I suspect it was the fact that, unlike what I wrote earlier about blogging, I was sending a bit of writing off to a single target, an editor-in-chief with a respectable writing ability of her own, in an area where my own skills aren't really proven. (Leaving out details in case I do make The Watsonian, to keep it a surprise.)

Submitting a creative work to a journal, publisher, or any place where a thumbs-up, thumbs-down is expected is another muscle that exercise builds up, and I fear all this blogging has let that particular muscle atrophy in me, leaving it in need of physical therapy . . . like a few that show up needing that as one nears sixty. (It won't be my first.) I do need to exercise it more.

This blogging thing is just so darned easy.

Does a creator's intent matter?

Let's talk about writer Arthur Conan Doyle and film-maker Ed Wood for a moment.

I use Ed Wood in this instance, because while there are writers of his ability out there, they don't tend to attain the fame that he did. But Ed Wood and Arthur Conan Doyle were both creators who attained prominence for their creations, so I think he will suffice for the point I'm going to explore.

Ed Wood made a little sci-fi/horror movie called Plan Nine from Outer Space. I say "sci-fi/horror" because that was Wood's intention. What he actually created was a comedy that audiences have enjoyed for decades now as just that . . . a comedy. Which it wasn't made as.

So if a goodly number of people start enjoying Holmes and Watson as a gay couple, is it any more problematic than the legion of fans who enjoy Plan Nine from Outer Space as a comedy?

As long as I've been a Sherlockian, I've seen folks trying to claim authoritatively what Conan Doyle thought about this or that. Sometimes it seems on target, sometimes it seems like they're stretching some quote out-of-context to suit their purposes. In the end, though, all everyone is working from is the same set of words as everyone else and interpreting those words as their individual mind will. Piling on the words to have Doyle corroborate himself always gives us the best picture, but even at that . . . who really knows what's going on in anyone's head?

What we do have, however, is the product Doyle produced and handed over to the public for their entertainment, to enjoy as they chose. Just like Mr. Ed Wood.

Because of the quality of that product, as well as the fact Doyle is more "historical," having died longer ago, we tend to take Doyle a little more seriously. People raise the question of his intent and seem to think that should govern how we view his characters . . . out of respect for the dead or somesuch silly notion that gatekeepers enjoy trotting out in their seriousness.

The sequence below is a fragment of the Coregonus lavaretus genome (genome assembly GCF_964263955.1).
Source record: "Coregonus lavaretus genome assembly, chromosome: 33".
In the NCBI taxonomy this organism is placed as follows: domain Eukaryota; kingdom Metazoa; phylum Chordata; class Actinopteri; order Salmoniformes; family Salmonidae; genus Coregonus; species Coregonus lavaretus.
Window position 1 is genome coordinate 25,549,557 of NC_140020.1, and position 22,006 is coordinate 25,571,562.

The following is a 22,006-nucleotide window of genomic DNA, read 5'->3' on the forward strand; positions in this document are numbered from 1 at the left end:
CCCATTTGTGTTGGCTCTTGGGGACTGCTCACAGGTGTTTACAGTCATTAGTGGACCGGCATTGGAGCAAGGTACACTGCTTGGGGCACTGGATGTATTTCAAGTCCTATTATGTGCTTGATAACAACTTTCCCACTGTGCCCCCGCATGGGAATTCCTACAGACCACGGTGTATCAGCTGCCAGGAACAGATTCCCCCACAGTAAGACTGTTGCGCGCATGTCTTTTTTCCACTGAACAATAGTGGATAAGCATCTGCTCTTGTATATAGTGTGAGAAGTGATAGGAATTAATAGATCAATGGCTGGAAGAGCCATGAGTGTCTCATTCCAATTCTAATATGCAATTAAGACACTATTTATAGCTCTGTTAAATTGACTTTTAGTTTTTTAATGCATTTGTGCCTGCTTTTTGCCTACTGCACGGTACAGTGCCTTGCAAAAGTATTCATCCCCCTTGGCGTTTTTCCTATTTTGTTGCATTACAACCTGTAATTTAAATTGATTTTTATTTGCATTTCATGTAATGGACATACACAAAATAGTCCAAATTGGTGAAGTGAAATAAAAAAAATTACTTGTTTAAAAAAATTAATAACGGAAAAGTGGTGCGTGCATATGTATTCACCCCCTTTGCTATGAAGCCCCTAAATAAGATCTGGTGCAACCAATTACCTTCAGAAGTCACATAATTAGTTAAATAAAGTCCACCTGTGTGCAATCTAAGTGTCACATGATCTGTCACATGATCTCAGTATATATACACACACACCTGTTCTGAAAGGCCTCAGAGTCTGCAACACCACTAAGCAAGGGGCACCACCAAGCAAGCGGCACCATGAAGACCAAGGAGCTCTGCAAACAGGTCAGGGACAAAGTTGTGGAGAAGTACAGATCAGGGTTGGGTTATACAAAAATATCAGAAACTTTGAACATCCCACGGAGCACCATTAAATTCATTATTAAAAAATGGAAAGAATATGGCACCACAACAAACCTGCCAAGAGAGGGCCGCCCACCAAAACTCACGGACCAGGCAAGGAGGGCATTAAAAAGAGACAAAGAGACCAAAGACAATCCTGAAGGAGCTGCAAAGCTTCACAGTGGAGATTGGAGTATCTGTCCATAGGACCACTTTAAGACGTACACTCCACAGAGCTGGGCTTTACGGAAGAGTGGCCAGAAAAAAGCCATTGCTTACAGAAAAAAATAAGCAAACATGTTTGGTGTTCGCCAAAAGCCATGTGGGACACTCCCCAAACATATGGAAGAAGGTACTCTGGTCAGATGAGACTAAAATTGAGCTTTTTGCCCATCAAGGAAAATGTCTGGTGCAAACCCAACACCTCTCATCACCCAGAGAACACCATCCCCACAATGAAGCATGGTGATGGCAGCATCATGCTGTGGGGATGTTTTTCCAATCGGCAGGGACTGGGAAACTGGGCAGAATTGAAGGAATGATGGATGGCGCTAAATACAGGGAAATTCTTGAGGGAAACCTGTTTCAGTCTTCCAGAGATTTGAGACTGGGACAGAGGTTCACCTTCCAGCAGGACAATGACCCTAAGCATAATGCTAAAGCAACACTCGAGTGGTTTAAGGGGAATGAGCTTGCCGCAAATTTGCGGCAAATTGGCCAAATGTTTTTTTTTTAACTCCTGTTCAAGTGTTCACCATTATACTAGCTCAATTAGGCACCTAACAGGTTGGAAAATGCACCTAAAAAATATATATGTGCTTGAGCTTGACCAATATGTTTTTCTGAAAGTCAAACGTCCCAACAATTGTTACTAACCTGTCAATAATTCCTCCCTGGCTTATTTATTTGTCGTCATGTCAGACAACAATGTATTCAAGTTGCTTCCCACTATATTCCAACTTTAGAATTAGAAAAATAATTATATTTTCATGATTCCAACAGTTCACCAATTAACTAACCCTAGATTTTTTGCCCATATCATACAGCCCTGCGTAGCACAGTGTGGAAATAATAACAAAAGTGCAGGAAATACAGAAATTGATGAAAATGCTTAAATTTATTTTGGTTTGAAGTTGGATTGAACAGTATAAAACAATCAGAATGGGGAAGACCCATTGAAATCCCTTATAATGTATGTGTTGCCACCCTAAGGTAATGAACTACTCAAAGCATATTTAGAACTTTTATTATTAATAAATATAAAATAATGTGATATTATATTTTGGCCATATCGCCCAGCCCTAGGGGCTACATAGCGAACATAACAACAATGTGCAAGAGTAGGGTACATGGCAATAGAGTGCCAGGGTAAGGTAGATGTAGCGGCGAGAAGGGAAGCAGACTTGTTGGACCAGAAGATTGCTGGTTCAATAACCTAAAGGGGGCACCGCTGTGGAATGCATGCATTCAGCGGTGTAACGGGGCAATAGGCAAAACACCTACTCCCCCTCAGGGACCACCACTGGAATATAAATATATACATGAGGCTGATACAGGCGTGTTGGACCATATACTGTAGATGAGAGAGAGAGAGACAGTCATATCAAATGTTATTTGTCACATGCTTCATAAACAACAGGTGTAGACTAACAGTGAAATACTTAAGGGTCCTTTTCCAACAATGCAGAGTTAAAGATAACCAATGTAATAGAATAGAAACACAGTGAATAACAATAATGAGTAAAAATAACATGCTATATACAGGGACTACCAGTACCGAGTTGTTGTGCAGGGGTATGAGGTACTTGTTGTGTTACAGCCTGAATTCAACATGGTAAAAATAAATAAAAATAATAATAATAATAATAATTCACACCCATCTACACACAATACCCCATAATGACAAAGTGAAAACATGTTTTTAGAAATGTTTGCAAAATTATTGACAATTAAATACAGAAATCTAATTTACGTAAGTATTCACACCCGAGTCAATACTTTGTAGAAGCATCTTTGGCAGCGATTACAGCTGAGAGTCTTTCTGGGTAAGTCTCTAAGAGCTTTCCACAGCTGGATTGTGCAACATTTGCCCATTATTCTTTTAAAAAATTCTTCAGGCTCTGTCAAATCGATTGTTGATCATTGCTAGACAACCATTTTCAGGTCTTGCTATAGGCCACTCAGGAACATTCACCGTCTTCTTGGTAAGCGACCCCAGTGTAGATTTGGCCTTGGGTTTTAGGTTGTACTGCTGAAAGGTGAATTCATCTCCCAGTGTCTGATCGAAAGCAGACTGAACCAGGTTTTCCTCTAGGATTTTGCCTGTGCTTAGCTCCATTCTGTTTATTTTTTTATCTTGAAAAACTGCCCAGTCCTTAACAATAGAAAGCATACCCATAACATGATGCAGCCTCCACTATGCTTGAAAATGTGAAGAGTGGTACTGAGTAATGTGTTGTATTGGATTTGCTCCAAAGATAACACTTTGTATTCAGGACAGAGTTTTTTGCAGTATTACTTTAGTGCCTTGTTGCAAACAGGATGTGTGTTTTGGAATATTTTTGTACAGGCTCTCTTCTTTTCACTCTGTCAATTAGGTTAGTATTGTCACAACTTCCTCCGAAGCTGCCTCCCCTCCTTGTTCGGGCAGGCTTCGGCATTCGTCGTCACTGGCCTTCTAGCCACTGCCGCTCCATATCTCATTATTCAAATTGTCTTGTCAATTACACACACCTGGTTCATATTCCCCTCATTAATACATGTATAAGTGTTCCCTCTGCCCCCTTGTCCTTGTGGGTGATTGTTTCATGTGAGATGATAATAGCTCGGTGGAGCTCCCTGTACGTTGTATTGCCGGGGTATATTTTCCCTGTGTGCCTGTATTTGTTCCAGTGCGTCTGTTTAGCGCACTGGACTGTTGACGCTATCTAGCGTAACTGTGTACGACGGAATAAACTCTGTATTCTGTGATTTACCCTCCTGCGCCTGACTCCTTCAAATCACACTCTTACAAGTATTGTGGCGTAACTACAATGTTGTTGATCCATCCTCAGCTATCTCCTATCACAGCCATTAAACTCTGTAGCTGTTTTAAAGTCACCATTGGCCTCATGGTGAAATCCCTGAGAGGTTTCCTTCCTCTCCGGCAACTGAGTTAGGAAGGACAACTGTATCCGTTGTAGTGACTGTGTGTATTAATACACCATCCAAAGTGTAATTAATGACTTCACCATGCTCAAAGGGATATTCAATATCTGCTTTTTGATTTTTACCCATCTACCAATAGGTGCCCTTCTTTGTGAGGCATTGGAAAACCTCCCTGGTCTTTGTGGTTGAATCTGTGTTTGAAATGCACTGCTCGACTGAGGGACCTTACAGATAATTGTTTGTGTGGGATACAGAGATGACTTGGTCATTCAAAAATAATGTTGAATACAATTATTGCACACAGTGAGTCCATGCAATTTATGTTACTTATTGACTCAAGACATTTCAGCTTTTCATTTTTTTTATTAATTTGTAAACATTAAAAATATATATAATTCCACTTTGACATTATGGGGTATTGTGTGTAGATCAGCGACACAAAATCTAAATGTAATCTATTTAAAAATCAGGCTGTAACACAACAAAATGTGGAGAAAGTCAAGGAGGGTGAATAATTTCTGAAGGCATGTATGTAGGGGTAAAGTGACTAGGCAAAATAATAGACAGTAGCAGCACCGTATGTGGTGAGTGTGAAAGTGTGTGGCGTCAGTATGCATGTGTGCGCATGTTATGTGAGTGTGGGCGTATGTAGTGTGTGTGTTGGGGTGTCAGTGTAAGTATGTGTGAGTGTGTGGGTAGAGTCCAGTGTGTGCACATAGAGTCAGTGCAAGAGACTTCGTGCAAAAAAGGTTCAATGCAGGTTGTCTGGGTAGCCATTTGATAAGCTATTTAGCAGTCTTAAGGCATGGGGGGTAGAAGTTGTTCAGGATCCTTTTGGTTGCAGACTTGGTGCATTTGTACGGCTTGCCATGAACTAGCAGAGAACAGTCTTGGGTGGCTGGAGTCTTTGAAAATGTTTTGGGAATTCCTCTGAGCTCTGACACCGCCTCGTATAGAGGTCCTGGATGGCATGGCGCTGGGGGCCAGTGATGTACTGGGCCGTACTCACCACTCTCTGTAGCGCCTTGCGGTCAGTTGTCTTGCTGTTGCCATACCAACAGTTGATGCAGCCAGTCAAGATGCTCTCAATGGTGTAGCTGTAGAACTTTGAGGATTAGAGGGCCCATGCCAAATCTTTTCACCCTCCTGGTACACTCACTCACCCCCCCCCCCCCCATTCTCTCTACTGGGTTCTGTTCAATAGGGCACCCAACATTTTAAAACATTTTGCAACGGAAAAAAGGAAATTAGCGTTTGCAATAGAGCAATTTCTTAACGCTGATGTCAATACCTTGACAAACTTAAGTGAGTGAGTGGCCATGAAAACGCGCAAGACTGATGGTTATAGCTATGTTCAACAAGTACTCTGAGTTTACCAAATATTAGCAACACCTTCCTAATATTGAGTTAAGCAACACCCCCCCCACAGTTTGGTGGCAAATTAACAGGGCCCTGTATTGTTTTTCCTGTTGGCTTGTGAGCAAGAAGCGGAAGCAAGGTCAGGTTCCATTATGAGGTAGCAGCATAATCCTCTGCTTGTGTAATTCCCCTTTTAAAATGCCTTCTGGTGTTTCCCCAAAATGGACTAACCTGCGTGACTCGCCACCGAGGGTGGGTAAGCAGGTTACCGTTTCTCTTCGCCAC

But let's be honest. The only thing they're defending is their own worldview, and trotting out one more "how you should behave" to try to justify it. You know those people. (Heck, I'm doing it here.)

Conan Doyle was no Ed Wood, of course. Wood was a shlock film-maker who didn't make his horror movie horrific enough. Doyle was a great writer!

But step back and look at on part of Doyle's work: John Watson's marriage.

It's on again, off again. Mary Morstan never really returns as a character. A wife seems to die, then Watson seems to leave Holmes for a wife eight years later. Conan Doyle is horrible at writing an ongoing male-female relationship in the Canon of Holmes. One might argue that they are mystery stories, not "Watson's romance" stories, but at that point you're actually just flinging the barn doors wide open. If Doyle's point wasn't Watson's romance and he didn't care about it, an interpretation of a monogamous, Mary-faithful Watson suddenly has equal footing with an interpretation of closeted Victorian John who was in love with Sherlock. If the writer's intent isn't clear in the text itself . . . the interpretation of which can change over time . . . the reader can enjoy it however they choose.

Which is what audiences do.

Nobody is going to propose that you should properly enjoy Ed Wood's Plan Nine from Outer Space as a frightening horror movie because that has to be what Wood intended. And a big part of the Sherlockian game from its earliest days was the fact that Sherlockians were not enjoying the Canon as Doyle or his offspring intended.

Because in both cases, that's where fans found the fun was. And if a new generation of Sherlockians finds the fun somewhere new in those same stories, that'll be where the fun is then. It'll be their world eventually, they get to do that.

All we can do is enjoy what we enjoy and let others do the same.*


* This view may have evolved since earlier postings in this same blog about a certain American television show, which, quite honestly, the writer did not think anyone enjoyed. Still learning such things.

Monday, July 17, 2017

The logical synthesis of fanfic.

So little time, so much to read.

And every month's listen to Three Patch Podcast brings just a little more added to the "I want to get to that someday" list. They have some pretty solid recommendations if you listen for what seem to be classics of the form. But sometimes, their discussions themselves become just as much fun as a good read. Case in point, the "We Ship It" segment for July, featuring the Jolto pairing (John Watson/James Sholto).

While Jolto is definitely going to be a hard genre for me to get to (as much as I love movies, war movies tend to be on my no-fly list, and this is all about soldiers), the fans on this audio panel (Cookie, Vanetti, Monika Krasnorada, and Bree) find it very hard to confine themselves to existing storylines involving Watson and Sholto, and just start coming up with completely new possibilities for the characters interacting. While amazed that a character with so little air time and a seemingly dead-end relationship with John Watson could be so fascinating, they just keep making James Sholto moreso as they ramble on . . . which is some perfect podcasting.